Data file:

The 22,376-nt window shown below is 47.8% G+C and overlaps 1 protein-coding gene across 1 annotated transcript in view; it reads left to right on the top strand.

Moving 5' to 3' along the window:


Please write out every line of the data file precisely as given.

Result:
The 22,376-nt window shown below is 47.8% G+C and overlaps 1 protein-coding gene across 1 annotated transcript in view; it reads left to right on the top strand.

Moving 5' to 3' along the window: